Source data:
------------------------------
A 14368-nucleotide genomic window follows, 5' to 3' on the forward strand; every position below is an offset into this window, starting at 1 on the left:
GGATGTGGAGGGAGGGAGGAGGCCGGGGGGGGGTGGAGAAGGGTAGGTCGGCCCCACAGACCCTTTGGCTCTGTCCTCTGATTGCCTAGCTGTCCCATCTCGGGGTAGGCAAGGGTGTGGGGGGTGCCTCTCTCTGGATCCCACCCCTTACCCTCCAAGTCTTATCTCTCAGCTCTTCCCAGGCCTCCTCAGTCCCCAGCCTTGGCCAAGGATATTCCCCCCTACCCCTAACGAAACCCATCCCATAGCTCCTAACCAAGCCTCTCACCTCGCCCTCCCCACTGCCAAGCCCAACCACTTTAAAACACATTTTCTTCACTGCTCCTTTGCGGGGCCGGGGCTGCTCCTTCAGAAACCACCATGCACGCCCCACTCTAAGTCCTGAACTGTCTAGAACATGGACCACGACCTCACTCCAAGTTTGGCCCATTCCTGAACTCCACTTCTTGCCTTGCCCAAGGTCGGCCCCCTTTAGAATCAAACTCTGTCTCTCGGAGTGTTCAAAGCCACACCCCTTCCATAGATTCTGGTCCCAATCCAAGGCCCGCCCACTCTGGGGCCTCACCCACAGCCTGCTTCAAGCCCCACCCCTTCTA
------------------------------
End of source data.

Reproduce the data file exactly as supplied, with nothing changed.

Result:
A 14368-nucleotide genomic window follows, 5' to 3' on the forward strand; every position below is an offset into this window, starting at 1 on the left:
GGATGTGGAGGGAGGGAGGAGGCCGGGGGGGGGTGGAGAAGGGTAGGTCGGCCCCACAGACCCTTTGGCTCTGTCCTCTGATTGCCTAGCTGTCCCATCTCGGGGTAGGCAAGGGTGTGGGGGGTGCCTCTCTCTGGATCCCACCCCTTACCCTCCAAGTCTTATCTCTCAGCTCTTCCCAGGCCTCCTCAGTCCCCAGCCTTGGCCAAGGATATTCCCCCCTACCCCTAACGAAACCCATCCCATAGCTCCTAACCAAGCCTCTCACCTCGCCCTCCCCACTGCCAAGCCCAACCACTTTAAAACACATTTTCTTCACTGCTCCTTTGCGGGGCCGGGGCTGCTCCTTCAGAAACCACCATGCACGCCCCACTCTAAGTCCTGAACTGTCTAGAACATGGACCACGACCTCACTCCAAGTTTGGCCCATTCCTGAACTCCACTTCTTGCCTTGCCCAAGGTCGGCCCCCTTTAGAATCAAACTCTGTCTCTCGGAGTGTTCAAAGCCACACCCCTTCCATAGATTCTGGTCCCAATCCAAGGCCCGCCCACTCTGGGGCCTCACCCACAGCCTGCTTCAAGCCCCACCCCTTCTA